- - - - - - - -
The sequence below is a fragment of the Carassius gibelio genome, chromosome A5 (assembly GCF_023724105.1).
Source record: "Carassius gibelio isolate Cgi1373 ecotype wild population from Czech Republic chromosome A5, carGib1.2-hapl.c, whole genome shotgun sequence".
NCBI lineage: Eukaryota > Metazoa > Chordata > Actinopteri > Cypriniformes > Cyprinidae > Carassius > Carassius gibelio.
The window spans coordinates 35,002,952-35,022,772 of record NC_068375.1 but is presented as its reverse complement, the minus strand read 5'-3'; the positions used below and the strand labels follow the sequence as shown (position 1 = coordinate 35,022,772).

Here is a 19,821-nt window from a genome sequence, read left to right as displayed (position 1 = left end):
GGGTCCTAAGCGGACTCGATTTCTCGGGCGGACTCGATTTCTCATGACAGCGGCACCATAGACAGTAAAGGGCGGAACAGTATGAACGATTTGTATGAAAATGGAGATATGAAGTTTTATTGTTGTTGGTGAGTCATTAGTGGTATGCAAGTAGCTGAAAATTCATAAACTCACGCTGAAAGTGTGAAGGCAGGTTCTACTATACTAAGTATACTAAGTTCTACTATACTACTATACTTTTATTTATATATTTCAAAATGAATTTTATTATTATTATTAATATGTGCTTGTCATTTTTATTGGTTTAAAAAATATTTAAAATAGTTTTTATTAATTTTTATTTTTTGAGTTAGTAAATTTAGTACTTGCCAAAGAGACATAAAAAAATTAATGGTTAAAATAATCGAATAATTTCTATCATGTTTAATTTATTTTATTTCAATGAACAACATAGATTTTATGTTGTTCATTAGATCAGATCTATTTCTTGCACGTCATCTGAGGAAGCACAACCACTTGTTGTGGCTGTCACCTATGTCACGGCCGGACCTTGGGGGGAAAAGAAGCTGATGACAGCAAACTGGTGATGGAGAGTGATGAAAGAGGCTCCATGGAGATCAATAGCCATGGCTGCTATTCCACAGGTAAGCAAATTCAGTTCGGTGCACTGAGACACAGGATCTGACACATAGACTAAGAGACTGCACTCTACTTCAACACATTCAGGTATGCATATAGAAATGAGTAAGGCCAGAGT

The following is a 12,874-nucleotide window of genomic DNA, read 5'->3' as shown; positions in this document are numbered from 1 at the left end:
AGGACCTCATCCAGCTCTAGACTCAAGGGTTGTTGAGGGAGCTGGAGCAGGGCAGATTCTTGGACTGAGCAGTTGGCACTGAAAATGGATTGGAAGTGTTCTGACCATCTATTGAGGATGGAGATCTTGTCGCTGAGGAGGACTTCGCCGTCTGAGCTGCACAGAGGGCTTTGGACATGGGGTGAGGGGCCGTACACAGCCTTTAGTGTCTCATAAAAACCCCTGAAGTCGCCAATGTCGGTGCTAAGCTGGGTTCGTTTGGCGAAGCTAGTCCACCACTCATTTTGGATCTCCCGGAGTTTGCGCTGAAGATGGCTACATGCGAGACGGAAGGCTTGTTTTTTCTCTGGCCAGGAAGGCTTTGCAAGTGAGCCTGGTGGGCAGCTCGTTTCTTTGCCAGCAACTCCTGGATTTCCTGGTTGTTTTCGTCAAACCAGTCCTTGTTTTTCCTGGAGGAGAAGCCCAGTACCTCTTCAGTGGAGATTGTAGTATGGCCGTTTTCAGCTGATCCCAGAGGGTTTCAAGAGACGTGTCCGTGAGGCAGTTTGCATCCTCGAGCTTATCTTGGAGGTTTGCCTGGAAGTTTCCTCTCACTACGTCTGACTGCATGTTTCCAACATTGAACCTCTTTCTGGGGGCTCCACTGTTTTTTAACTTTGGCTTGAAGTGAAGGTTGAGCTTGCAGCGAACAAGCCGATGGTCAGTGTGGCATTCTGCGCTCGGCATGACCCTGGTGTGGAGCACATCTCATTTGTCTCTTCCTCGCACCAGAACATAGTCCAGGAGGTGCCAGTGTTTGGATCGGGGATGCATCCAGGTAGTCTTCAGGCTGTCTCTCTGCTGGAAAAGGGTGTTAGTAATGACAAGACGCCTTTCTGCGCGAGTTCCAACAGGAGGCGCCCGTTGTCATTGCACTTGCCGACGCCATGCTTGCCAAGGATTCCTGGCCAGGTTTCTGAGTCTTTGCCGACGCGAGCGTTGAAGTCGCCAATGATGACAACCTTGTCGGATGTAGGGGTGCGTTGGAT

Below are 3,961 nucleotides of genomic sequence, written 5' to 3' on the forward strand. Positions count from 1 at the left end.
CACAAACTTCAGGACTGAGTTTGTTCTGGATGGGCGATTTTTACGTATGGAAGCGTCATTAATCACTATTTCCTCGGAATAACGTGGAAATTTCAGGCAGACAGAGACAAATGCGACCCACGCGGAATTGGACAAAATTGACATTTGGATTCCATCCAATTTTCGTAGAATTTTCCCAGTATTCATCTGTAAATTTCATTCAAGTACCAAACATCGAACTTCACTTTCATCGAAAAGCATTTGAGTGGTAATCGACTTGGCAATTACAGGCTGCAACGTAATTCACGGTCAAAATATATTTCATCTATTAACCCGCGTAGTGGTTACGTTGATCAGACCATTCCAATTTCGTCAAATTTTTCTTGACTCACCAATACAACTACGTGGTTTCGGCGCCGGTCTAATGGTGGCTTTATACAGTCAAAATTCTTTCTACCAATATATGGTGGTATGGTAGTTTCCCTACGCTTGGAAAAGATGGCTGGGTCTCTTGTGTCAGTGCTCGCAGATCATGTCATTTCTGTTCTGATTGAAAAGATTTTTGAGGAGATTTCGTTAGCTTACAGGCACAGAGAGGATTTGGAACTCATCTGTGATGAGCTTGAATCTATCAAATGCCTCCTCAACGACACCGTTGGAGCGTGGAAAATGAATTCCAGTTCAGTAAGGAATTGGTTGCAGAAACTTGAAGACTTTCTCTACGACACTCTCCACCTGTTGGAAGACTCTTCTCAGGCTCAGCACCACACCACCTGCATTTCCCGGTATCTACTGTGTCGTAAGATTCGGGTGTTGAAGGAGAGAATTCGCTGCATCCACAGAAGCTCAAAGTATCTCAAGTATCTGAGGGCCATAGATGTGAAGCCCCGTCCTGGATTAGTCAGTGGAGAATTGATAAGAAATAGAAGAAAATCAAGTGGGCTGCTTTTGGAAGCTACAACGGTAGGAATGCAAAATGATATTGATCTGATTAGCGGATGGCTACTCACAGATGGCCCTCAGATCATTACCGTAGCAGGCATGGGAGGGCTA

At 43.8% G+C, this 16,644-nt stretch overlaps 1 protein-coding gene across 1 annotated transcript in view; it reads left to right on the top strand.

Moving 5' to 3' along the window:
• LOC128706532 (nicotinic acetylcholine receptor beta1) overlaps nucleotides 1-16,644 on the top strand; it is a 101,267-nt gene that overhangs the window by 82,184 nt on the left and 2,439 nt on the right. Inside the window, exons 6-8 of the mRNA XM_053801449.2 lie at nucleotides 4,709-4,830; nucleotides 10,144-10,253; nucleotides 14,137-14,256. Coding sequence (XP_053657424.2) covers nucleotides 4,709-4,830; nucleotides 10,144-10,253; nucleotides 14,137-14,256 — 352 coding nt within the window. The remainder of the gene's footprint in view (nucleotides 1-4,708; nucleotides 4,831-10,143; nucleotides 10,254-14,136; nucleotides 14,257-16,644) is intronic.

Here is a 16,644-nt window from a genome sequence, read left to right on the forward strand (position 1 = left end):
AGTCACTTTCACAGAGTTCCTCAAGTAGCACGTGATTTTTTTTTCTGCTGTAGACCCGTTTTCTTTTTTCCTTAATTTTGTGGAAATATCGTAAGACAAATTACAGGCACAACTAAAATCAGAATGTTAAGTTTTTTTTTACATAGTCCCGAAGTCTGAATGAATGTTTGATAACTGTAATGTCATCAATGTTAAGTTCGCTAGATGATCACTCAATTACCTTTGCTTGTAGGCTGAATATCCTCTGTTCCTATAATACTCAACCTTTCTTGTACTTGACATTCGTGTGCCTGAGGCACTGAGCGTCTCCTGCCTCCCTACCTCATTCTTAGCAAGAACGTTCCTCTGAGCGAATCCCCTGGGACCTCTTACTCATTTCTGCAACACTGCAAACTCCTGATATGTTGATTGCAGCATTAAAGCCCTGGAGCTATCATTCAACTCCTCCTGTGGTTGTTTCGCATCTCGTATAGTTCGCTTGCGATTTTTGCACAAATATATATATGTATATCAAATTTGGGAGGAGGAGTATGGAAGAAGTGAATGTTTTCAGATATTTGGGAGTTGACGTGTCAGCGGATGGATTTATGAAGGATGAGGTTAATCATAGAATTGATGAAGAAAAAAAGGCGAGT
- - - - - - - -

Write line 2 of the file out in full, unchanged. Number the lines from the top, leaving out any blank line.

Source record: "Carassius gibelio isolate Cgi1373 ecotype wild population from Czech Republic chromosome A5, carGib1.2-hapl.c, whole genome shotgun sequence".